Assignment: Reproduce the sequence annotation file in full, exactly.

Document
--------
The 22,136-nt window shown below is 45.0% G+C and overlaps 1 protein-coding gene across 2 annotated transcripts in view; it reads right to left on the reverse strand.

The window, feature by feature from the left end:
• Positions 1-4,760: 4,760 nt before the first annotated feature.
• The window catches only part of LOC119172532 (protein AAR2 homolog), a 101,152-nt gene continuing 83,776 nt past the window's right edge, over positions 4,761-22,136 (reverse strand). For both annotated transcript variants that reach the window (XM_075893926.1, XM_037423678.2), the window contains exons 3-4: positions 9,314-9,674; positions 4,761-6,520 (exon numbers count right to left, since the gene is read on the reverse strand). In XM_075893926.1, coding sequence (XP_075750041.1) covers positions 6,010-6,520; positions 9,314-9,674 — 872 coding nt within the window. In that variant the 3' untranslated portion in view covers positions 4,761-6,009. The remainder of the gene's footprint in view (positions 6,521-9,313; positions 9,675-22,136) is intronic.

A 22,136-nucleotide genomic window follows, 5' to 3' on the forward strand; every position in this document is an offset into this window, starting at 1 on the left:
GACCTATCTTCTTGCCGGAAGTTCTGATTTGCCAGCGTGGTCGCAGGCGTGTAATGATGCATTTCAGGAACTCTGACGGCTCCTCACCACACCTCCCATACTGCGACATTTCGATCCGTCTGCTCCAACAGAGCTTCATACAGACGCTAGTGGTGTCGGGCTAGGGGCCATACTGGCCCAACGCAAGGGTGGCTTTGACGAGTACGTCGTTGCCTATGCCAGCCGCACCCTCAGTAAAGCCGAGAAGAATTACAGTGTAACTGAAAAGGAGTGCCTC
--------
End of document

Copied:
The 22,136-nt window shown below is 45.0% G+C and overlaps 1 protein-coding gene across 2 annotated transcripts in view; it reads right to left on the reverse strand.

The window, feature by feature from the left end:
• Positions 1-4,760: 4,760 nt before the first annotated feature.
• The window catches only part of LOC119172532 (protein AAR2 homolog), a 101,152-nt gene continuing 83,776 nt past the window's right edge, over positions 4,761-22,136 (reverse strand). For both annotated transcript variants that reach the window (XM_075893926.1, XM_037423678.2), the window contains exons 3-4: positions 9,314-9,674; positions 4,761-6,520 (exon numbers count right to left, since the gene is read on the reverse strand). In XM_075893926.1, coding sequence (XP_075750041.1) covers positions 6,010-6,520; positions 9,314-9,674 — 872 coding nt within the window. In that variant the 3' untranslated portion in view covers positions 4,761-6,009. The remainder of the gene's footprint in view (positions 6,521-9,313; positions 9,675-22,136) is intronic.

A 22,136-nucleotide genomic window follows, 5' to 3' on the forward strand; every position in this document is an offset into this window, starting at 1 on the left:
GACCTATCTTCTTGCCGGAAGTTCTGATTTGCCAGCGTGGTCGCAGGCGTGTAATGATGCATTTCAGGAACTCTGACGGCTCCTCACCACACCTCCCATACTGCGACATTTCGATCCGTCTGCTCCAACAGAGCTTCATACAGACGCTAGTGGTGTCGGGCTAGGGGCCATACTGGCCCAACGCAAGGGTGGCTTTGACGAGTACGTCGTTGCCTATGCCAGCCGCACCCTCAGTAAAGCCGAGAAGAATTACAGTGTAACTGAAAAGGAGTGCCTC